A2 Series • #3
In this final part on how to take a campaign from concept to table, I’d like to discuss the process I use in finally getting all the pieces together, planting the seeds for adventure, and finding satisfaction in seeing it all come together.
Before that, though, I’d like to briefly mention pre-made campaigns. There are some fantastic campaigns out there, prepackaged and ready to run. The Enemy Within (for the Warhammer Fantasy Roleplay Game), Masks of Nyarlarthotep (for the Call of Cthulhu RPG), The Great Pendragon Campaign (for the Pendragon RPG), The Red Hand of Doom (for the Dungeons & Dragons RPG), and the Darkening of Mirkwood (for The One Ring RPG) are great examples — in my opinion — of well-written RPG campaigns designed to provide hours of fun for a gaming group. For GMs with little time, or inclination, to prepare their own campaign there are many out there that can be purchased and run with little work. Many of these can be adjusted to fit your RPG system-of-choice but it can also be a good way to try out a different RPG system.
In the previous installment, I discussed inspiration and what to do with it. These started out as ideas that popped in my head that I would write down in a notebook. Occasionally, some ideas were “shelved” while others got discarded. But sometimes I would get an idea or two that I really liked and thought, “hey, these might work together to make an interesting story!” Here is a simplified example of how I cobbled some ideas into a workable story.
Some small settlements in one corner of a kingdom in my homebrew setting were revolting against the local baron. Taxes went unpaid, crops stayed uncollected, and general unrest gripped the area. The villages sought independence from the baron, who felt their contributions to the barony weren’t worth what they were getting in return. The baron, in retaliation, tasked his wizard cohort to travel to the area and terrorize the villages with ungodly creatures and unnatural disasters. His aim was to make them fall in line and quash any notion of independence by having the villages seek his aid. Rumors of druids in the forests turning evil and sending creatures to attack the villages became rampant — rumors that turned out to be started by the wizard. The idea was that the PCs would get involved by aiding the villages against the threat and (hopefully) realizing that the machinations were not the result of druidic activity but by the mage. Then the trail would eventually lead back to the baron.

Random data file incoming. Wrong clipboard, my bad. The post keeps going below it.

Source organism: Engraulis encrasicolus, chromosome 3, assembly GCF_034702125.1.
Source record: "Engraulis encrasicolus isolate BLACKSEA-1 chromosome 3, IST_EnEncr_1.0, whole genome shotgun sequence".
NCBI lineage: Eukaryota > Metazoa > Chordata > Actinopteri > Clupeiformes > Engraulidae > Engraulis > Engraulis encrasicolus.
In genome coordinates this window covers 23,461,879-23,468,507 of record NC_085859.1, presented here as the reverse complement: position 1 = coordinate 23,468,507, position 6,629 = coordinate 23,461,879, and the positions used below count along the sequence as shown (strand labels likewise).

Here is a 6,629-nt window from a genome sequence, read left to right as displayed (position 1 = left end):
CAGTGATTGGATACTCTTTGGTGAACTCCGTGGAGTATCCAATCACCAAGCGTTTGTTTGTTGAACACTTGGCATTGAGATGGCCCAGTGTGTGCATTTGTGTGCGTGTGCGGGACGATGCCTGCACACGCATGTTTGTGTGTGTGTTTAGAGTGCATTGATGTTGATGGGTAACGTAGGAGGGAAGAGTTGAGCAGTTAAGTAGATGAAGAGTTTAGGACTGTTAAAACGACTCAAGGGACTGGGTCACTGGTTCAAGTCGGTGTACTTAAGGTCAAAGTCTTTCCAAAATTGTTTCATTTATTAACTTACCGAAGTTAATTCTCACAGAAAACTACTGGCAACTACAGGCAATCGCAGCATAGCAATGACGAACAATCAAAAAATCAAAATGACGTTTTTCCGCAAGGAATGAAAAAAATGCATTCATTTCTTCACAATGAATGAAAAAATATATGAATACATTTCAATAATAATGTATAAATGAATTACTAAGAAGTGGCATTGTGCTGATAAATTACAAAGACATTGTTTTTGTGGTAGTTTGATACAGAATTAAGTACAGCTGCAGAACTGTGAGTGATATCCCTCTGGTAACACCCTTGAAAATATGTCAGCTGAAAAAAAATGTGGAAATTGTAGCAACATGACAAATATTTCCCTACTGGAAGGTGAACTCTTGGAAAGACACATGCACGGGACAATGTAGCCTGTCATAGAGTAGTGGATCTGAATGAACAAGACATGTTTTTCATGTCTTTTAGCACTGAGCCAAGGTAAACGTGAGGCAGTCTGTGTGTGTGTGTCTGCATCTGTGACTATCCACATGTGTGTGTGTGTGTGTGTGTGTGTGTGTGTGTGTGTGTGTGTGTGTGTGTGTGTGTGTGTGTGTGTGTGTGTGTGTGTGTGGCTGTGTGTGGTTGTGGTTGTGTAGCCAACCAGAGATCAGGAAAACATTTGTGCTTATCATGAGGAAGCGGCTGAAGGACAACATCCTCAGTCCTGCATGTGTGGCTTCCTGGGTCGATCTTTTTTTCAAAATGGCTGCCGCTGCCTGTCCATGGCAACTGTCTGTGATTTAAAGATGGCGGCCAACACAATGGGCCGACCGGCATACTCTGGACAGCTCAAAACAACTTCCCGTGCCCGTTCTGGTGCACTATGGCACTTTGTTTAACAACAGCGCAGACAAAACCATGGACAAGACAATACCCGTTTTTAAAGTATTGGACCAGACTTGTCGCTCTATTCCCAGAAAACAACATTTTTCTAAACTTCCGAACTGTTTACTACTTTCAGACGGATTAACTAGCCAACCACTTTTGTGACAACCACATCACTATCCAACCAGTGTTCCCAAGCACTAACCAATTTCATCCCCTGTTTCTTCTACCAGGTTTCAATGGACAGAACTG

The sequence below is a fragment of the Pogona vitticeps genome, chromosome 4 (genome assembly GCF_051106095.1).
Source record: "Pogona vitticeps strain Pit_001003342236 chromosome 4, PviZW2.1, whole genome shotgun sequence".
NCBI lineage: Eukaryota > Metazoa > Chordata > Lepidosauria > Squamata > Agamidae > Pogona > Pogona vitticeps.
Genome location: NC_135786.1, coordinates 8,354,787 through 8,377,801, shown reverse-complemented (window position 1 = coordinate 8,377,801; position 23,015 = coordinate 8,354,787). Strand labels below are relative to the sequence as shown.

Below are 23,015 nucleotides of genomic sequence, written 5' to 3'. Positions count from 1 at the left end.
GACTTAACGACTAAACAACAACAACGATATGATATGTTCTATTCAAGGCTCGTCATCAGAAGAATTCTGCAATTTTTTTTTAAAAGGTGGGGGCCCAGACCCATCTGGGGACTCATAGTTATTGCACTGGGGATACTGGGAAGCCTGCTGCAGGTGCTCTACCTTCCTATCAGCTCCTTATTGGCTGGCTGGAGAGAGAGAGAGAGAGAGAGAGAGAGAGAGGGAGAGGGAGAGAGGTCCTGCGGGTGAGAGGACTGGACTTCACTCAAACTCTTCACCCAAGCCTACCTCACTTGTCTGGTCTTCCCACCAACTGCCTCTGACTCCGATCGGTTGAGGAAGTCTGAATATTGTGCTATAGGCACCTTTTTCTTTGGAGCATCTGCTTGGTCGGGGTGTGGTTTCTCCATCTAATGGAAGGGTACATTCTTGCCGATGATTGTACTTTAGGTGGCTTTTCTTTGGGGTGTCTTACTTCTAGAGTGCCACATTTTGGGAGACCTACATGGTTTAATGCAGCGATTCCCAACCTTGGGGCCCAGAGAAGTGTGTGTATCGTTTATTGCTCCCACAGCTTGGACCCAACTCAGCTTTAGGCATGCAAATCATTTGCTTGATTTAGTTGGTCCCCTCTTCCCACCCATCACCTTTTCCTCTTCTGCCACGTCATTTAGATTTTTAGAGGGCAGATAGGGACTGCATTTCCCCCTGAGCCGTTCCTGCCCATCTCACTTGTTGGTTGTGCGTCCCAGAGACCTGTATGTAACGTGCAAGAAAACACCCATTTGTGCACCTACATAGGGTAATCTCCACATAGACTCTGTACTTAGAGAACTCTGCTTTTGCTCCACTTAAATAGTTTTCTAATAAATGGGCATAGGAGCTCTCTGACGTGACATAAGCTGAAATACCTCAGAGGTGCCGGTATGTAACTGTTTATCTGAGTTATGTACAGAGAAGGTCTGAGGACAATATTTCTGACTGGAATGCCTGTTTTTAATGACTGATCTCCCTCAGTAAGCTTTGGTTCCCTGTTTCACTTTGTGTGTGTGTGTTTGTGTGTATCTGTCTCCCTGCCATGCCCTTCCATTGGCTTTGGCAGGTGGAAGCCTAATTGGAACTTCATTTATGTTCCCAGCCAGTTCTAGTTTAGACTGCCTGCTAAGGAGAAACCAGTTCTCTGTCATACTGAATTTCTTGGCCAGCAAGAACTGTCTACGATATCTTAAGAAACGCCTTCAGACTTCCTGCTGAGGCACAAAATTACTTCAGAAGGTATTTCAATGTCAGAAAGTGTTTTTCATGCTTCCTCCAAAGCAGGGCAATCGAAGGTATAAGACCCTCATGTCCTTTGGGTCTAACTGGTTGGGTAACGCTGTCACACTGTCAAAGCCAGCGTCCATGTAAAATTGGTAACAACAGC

The ideas got a bit more polish with threads and seeds tying them together much more coherently than I could possibly write here and I put out enough plot hooks to get the PCs involved. Plot, or adventure, hooks are a great way of introducing the adventure or campaign to the PCs. For me, it’s usually an innocuous way of putting them on the path to the adventure. For this particular campaign, the baron had offered a reward for investigating why grain shipments hadn’t come from the villages. The idea here was that the PCs would figure out that there were never any sent and then find out why. Another hook, which approached the campaign from a different angle and time, was the rumor that there were fierce beasts in the forests near the villages. This idea would lead the PCs to investigate the villages and the forest to figure out what was going on. I believe that these hooks are important in that they make the transition into the campaign smoother and less forced. For that reason, I often start new campaigns with a lot of small adventures, most of them not really leading to the larger plot directly but sprinkled with clues. By having a few hooks in there to get the PCs interested in the campaign story, if one hook doesn’t interest them then one or more of the others might still lead them to it.
One last digression. While I discussed how to take inspiration from various sources and tie them into a campaign idea, I also want to mention that these don’t have to be seemingly random thoughts mashed together. I’ve used this method multiple times in the past to varying success, and thought I’d share it, and say that it is perfectly okay to “borrow” some great ideas that are out there to use in an RPG campaign. That said, inspiration doesn’t need to come from various, outside, sources. If you have an original idea, don’t hesitate to go with it and make it a spectacular campaign.
I hope my insight proves useful to those out there who might be interested in starting a campaign. At the very least, maybe my ramblings were an interesting read! I don’t claim to be any sort of authority in the area of campaign planning and execution, but if you ever need to bounce around some ideas or would like feedback on a campaign concept, please feel free to contact me. I can be reached on the LRPG forums as Lord Dynel (I don’t post much, but I do lurk!) and on MeWe (the only social media platform I currently use), and in person at LRPG Guild meetings. RPGs are my passion, and I appreciate the opportunity to talk about them. Thank you!